This past week I headed back to Rusinga Island for the first time since I left in late June. Henry and I decided to celebrate Valentine’s Day there and it was a perfect opportunity for me to go back and visit. When I left for my site change, things were heated and I was upset, however many people asked me to come back and visit. When I first moved to Butere I missed living with the Luo tribe, being on the water, the fishing culture, and the beauty and quiet of the place that I lived. Going back, we went to Kolunga Beach where my old host organization’s offices and dispensary are. They have made quite a few changes since I left! They added a laboratory and hired a clinical officer and lab technician. My supervisor looked really good and seemed genuinely happy to see me. My former counterpart and I had a lunch of Omena (small fish) and ugali, a traditional Luo meal. I got to go around the beach and greet the Mama’s that I used to buy my fruit and vegetables from, there were a few kids there that I remembered, and I also went by the nursery school that I did an art exchange program. Everyone remembered me and greeted me in mothertongue.
After catching up with my former colleagues on the beach we headed to Rusinga Island Lodge, an upscale resort on the island. When I lived there, I had been there for a business lunch and a few meetings but other than that I didn’t have any interaction and thought of it as just another of Kenya’s tourist resorts. However, we had a great time. The rooms are beautiful and it was he best shower I’ve had in Kenya! The resort is owned by an ex-pat from Nairobi who works with various women’s groups selling handicrafts made from recycled materials. They were able to work with us to give us a resident rate that was somewhat more reasonable on a Peace Corps budget. We had a relaxing Valentine’s dinner that night.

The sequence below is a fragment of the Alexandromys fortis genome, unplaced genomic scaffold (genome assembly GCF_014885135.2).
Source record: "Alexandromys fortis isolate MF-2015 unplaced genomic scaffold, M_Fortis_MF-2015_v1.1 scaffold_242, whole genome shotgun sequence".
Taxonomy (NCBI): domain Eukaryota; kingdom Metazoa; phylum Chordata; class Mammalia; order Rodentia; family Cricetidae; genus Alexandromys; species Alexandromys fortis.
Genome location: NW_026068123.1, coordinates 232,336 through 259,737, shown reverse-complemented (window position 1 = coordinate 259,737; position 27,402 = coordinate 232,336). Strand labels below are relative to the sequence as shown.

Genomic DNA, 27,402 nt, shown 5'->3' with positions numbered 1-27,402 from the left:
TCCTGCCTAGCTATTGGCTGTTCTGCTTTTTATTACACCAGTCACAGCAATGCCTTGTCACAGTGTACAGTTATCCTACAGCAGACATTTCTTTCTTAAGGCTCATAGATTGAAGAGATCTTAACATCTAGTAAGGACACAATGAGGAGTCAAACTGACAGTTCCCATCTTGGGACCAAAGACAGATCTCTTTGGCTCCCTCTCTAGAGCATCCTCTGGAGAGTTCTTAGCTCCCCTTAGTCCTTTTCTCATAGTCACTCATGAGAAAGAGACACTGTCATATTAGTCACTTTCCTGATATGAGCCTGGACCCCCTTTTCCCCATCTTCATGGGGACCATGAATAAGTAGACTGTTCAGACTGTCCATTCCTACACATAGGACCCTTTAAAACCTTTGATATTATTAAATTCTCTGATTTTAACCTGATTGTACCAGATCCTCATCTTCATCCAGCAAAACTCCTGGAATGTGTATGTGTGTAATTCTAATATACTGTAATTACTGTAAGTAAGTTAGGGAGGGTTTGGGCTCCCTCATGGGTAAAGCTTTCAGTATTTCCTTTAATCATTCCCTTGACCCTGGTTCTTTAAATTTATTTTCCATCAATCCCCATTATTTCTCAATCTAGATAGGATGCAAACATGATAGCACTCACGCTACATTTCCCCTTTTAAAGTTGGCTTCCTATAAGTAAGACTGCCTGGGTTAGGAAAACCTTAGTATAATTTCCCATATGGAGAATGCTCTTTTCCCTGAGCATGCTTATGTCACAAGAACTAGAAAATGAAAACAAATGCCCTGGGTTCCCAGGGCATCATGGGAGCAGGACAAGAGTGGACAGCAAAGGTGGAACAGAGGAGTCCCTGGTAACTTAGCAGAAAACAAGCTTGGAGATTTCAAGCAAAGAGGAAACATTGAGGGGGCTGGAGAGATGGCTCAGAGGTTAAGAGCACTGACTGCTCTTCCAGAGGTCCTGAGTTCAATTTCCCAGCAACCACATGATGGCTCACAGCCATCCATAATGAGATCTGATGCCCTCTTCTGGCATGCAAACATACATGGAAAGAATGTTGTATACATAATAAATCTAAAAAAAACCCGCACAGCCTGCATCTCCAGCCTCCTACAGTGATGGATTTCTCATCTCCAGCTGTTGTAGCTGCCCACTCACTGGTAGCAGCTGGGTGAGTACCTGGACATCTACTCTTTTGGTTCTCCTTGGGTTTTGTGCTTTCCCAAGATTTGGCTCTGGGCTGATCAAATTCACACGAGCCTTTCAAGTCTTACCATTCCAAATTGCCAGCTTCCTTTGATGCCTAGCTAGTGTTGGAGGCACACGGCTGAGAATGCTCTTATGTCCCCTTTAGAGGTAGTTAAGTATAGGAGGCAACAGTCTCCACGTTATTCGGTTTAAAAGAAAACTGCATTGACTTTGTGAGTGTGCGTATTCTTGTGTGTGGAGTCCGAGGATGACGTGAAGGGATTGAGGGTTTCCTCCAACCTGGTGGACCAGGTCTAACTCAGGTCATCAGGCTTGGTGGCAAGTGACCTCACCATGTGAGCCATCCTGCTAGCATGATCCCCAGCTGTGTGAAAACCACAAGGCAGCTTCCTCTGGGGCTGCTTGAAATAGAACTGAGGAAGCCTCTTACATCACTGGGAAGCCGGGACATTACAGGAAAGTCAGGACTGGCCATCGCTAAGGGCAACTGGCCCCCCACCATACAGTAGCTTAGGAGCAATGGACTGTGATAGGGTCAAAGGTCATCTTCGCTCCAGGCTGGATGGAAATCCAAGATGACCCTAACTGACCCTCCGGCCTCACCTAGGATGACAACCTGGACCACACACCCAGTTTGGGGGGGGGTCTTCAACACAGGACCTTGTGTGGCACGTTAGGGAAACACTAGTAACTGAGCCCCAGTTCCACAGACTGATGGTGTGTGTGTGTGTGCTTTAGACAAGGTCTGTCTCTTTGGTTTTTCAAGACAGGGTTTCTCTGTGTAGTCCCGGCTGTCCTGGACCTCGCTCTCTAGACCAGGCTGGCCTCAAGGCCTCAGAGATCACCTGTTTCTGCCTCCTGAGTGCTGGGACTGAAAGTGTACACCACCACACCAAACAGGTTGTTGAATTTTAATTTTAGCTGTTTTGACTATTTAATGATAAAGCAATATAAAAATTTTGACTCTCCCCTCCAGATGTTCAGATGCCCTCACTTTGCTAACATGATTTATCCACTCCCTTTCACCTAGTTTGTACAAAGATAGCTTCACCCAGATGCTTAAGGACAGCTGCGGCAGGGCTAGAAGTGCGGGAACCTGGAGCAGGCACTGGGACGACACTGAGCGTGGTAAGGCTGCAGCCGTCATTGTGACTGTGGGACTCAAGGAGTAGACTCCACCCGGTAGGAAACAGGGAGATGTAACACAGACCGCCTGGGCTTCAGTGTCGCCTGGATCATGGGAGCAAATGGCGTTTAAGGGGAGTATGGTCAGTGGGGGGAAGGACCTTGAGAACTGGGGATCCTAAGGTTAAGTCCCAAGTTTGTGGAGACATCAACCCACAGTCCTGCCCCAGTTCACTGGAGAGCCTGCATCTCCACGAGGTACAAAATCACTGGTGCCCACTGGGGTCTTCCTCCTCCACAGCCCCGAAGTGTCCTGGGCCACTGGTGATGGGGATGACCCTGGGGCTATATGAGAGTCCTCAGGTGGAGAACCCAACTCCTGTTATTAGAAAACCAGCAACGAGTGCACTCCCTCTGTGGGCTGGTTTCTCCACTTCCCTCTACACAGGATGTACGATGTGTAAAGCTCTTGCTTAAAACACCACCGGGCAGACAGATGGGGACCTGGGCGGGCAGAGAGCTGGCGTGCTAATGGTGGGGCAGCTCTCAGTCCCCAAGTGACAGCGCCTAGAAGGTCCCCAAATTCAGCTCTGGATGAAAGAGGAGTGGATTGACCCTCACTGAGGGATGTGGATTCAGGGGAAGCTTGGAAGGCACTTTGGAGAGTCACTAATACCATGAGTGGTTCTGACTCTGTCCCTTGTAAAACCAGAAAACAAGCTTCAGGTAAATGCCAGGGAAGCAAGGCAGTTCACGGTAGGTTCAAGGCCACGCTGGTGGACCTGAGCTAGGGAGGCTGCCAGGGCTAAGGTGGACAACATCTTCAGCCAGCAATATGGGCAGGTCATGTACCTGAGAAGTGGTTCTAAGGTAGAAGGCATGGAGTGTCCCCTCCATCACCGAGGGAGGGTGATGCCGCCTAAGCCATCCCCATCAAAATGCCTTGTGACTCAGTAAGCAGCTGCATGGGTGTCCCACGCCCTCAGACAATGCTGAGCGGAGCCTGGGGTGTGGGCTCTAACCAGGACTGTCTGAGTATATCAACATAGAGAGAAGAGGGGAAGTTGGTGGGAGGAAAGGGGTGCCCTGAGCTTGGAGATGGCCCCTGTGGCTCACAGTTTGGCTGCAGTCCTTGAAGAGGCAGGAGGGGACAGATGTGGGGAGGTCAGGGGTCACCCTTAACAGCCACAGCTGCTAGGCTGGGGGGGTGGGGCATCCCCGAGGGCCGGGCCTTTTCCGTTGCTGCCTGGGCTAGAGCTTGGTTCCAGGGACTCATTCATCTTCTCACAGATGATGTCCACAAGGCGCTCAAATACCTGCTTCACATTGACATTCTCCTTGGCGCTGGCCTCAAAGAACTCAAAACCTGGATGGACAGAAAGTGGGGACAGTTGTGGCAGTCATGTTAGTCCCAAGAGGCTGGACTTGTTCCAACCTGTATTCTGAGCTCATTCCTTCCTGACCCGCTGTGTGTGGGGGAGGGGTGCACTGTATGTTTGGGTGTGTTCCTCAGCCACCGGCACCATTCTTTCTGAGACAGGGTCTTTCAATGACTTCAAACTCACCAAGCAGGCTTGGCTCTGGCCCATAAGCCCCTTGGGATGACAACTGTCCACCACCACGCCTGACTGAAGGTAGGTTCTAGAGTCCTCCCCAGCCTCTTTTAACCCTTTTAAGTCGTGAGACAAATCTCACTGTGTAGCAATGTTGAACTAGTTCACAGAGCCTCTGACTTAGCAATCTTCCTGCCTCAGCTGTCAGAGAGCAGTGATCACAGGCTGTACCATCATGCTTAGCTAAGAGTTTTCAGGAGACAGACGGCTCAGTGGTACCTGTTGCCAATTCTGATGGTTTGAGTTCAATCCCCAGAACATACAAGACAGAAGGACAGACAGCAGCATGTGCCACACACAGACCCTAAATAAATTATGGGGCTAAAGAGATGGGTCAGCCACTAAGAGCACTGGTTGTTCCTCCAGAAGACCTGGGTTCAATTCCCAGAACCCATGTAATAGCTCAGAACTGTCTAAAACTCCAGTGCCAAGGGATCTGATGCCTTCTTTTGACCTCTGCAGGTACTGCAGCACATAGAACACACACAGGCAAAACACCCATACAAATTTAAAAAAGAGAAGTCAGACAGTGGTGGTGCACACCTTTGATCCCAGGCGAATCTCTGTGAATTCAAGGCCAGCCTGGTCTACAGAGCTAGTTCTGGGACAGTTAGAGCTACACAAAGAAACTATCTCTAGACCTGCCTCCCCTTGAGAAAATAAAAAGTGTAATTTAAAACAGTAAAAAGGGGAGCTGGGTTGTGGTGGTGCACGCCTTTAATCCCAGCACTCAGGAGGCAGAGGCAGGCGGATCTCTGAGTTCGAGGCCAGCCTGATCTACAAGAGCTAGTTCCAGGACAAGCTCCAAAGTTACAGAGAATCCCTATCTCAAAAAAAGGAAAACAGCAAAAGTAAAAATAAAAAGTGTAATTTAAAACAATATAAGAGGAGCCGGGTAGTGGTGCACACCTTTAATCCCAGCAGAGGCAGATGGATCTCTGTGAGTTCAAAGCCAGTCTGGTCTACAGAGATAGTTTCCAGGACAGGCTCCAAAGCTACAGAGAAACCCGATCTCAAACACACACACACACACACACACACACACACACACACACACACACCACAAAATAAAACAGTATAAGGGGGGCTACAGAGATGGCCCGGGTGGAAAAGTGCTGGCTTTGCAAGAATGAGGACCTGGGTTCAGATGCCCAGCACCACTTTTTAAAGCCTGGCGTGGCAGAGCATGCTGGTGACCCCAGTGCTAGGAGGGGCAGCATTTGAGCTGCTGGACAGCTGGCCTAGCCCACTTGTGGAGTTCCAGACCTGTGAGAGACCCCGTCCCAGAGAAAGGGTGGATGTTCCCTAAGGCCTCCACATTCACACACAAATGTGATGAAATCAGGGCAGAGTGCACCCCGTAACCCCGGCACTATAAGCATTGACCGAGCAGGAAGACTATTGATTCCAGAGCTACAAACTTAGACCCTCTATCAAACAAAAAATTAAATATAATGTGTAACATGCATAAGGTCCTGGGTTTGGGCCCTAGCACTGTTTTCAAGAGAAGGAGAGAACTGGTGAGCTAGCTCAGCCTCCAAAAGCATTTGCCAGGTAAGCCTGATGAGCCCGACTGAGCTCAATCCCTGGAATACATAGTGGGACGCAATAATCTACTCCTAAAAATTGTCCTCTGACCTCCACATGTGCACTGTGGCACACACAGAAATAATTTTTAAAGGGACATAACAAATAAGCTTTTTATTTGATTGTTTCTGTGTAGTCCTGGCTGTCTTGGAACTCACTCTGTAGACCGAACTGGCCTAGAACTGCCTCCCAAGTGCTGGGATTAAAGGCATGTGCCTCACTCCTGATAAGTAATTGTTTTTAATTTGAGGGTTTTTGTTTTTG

Henry made me a tumblr with music and pictures and memories from Peace Corps and the last year that we’ve been dating and then got me a pair of cotton pants made from some purple and blue Kenyan fabric. I in turn bought him a massage at the hotel spa. The next day we took the Lodge’s speedboat out for some sight seeing and fishing. We went around what’s known as Bird’s Island and uninhabited island full of all sorts of birds like fish eagles, kingfishers, Egyptian geese, Egrets, and so on. We tried our hand at fishing off the back of the boat but didn’t have any luck so we headed past Takawiri Island, home of the beach where I used to take friends who visited when I lived on Rusinga.
In the afternoon, we got to do something I always wanted to do while I lived there and never got the chance! We once again took the speed boat and unfortunately, the water is rough in the afternoon and I was a little scared about some of the waves we were catching! However, we made it to Mfangano Island where there is some ancient rock art said to be drawn by the Wasamo clan of Kenya’s Abasuba tribe. The art consists of red and white spirals which supposedly represent the sun and moon. It is said that the Wasamo clan sacrificed an animal and then used its blood to make the art and bring rain. We also learned about how they lived in caves and that other clans believed they controlled the rain.
After coming back from Mfangano we had dinner on the dock and it was beautiful.
All in all it was a great relaxing weekend and I’m really got I got to go back to the island. Here’s a little quip from NPCA about dating a Peace Corps volunteer.